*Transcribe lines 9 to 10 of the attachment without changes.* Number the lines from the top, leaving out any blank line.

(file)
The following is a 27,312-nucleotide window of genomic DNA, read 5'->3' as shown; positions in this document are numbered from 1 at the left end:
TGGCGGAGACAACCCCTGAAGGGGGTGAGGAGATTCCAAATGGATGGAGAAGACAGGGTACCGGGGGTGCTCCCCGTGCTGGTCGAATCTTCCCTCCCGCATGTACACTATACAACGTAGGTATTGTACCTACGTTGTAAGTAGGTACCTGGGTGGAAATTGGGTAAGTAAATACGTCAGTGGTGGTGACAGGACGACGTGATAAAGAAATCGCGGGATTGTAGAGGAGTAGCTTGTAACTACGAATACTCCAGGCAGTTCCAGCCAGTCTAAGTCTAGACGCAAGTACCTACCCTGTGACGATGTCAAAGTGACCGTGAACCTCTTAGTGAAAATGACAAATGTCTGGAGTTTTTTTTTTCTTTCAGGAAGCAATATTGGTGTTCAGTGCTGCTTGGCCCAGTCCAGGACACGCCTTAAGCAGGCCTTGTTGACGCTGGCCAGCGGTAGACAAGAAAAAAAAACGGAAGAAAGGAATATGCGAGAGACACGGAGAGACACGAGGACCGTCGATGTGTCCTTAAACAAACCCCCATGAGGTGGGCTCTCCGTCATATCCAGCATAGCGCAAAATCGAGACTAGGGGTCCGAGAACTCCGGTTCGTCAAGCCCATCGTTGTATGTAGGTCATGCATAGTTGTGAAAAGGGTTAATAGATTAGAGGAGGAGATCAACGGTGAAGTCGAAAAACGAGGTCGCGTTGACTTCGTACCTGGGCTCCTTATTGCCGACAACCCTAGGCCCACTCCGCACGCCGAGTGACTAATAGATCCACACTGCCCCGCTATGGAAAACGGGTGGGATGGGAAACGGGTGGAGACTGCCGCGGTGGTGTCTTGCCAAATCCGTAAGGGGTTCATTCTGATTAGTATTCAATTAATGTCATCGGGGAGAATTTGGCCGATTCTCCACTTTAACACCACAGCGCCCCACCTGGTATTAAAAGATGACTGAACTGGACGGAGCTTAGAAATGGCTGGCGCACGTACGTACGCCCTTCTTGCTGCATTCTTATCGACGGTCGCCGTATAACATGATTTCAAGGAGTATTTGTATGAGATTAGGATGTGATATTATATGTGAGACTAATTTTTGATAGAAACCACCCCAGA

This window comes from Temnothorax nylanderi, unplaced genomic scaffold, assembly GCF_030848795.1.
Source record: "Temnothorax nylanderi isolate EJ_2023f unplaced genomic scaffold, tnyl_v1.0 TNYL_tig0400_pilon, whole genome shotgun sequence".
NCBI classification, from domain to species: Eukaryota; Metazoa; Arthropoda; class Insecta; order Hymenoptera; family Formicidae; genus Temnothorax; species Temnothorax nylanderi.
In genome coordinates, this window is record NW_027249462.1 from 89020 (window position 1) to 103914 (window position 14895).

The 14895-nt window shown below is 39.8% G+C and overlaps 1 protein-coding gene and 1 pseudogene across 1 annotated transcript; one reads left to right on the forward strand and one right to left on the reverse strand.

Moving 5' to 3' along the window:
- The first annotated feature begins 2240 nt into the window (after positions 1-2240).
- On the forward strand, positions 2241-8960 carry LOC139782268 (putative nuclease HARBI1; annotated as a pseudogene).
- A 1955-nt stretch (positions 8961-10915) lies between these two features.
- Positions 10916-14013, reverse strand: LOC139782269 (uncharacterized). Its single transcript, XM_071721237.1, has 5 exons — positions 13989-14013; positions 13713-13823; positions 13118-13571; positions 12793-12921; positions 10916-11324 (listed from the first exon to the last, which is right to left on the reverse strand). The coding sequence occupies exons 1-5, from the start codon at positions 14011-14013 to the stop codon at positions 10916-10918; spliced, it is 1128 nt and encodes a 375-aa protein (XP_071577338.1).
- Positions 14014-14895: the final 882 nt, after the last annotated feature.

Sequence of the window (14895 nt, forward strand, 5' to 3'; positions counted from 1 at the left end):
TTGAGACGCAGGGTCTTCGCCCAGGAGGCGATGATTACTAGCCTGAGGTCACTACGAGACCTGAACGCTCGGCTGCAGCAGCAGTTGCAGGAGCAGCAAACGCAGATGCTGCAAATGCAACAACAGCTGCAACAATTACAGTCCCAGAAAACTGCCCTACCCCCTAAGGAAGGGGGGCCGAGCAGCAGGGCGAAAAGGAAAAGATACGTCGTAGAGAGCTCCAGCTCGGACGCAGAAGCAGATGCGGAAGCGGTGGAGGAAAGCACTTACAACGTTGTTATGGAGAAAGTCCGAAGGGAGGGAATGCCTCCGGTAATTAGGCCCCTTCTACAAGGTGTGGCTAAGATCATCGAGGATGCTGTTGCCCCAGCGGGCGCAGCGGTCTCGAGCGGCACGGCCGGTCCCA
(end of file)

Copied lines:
- The first annotated feature begins 2240 nt into the window (after positions 1-2240).
- On the forward strand, positions 2241-8960 carry LOC139782268 (putative nuclease HARBI1; annotated as a pseudogene).